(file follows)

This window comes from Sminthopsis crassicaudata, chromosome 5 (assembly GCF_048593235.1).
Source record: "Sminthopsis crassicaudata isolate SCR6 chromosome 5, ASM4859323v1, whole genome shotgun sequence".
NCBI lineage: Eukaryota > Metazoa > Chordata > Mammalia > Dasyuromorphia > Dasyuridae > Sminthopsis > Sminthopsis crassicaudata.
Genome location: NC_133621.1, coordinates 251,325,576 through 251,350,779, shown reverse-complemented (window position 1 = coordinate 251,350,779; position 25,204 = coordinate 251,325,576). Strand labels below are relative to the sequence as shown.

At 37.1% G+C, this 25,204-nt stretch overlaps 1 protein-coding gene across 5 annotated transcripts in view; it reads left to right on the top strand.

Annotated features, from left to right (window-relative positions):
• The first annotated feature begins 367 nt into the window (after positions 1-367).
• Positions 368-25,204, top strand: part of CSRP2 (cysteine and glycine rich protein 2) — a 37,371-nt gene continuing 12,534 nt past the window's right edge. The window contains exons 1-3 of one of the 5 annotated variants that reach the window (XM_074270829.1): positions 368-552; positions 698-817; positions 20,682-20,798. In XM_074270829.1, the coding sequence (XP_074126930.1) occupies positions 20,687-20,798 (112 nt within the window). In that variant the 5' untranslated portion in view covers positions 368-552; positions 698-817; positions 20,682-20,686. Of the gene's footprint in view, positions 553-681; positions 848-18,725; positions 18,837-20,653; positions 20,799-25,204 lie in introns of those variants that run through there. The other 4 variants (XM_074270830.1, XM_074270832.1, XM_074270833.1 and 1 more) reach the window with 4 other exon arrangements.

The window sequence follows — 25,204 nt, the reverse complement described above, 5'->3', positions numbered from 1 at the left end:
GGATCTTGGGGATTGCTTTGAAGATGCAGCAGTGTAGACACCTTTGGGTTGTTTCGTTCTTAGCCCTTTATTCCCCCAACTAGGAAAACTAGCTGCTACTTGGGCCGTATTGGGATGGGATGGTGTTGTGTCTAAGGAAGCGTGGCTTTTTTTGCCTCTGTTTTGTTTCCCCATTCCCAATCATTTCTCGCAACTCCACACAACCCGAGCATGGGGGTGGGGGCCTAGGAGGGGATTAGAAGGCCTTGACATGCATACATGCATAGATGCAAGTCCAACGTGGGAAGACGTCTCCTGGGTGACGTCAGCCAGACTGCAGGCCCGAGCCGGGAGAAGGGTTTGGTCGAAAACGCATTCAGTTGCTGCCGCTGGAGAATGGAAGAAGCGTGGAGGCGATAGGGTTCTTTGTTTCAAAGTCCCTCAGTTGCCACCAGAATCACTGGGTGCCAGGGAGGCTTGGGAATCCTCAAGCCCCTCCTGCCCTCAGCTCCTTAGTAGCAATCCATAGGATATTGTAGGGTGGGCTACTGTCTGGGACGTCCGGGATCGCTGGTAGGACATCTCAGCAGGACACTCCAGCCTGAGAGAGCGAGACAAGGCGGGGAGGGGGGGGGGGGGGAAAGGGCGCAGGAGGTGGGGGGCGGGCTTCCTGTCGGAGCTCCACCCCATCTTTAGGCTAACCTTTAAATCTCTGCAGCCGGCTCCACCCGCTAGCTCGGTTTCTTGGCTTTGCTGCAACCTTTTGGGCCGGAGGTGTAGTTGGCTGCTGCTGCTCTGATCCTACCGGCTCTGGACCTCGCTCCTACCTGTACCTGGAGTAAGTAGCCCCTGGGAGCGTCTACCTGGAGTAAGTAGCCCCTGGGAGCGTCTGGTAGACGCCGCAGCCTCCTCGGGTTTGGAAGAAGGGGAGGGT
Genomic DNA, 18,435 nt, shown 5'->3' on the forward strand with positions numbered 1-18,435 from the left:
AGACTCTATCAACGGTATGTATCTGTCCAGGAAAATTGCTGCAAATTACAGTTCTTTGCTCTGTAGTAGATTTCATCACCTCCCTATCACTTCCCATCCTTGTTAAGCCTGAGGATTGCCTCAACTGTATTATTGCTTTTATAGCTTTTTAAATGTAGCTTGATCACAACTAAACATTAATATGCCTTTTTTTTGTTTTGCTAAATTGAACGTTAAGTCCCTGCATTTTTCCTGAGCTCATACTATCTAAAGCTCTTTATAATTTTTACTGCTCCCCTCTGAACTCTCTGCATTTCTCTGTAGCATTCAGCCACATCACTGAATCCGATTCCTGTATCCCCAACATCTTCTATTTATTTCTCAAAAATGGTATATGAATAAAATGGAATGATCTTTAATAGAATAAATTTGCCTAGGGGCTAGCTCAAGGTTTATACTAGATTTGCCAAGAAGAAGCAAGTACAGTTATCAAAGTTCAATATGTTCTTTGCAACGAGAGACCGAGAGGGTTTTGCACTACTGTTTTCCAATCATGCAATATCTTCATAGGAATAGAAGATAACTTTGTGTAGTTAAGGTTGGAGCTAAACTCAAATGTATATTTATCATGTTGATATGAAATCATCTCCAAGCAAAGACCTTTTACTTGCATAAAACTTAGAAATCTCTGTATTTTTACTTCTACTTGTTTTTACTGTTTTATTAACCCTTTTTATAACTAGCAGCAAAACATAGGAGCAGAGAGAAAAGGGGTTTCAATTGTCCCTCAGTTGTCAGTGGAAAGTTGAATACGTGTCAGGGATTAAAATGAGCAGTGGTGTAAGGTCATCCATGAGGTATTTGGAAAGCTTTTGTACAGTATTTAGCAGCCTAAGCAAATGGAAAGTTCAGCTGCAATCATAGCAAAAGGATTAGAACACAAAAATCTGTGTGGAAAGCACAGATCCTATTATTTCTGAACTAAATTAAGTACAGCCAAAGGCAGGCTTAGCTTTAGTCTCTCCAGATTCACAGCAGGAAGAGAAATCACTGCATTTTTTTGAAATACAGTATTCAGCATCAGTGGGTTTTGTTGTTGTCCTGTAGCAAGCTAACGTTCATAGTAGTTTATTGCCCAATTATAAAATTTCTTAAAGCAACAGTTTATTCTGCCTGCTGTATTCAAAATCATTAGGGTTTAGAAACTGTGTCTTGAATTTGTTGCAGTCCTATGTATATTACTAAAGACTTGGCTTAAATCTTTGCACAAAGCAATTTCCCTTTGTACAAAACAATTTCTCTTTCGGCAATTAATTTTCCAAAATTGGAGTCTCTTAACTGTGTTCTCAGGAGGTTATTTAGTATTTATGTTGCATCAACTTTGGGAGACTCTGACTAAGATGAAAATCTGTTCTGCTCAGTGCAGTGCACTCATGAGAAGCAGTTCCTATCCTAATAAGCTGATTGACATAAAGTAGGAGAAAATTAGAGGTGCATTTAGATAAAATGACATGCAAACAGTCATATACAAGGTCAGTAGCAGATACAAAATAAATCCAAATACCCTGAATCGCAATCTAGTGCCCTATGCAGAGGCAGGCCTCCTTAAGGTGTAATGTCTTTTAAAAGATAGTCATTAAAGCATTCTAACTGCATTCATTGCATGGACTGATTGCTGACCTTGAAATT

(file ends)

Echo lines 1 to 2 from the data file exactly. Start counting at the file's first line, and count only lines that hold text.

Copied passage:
This window comes from Sminthopsis crassicaudata, chromosome 5 (assembly GCF_048593235.1).
Source record: "Sminthopsis crassicaudata isolate SCR6 chromosome 5, ASM4859323v1, whole genome shotgun sequence".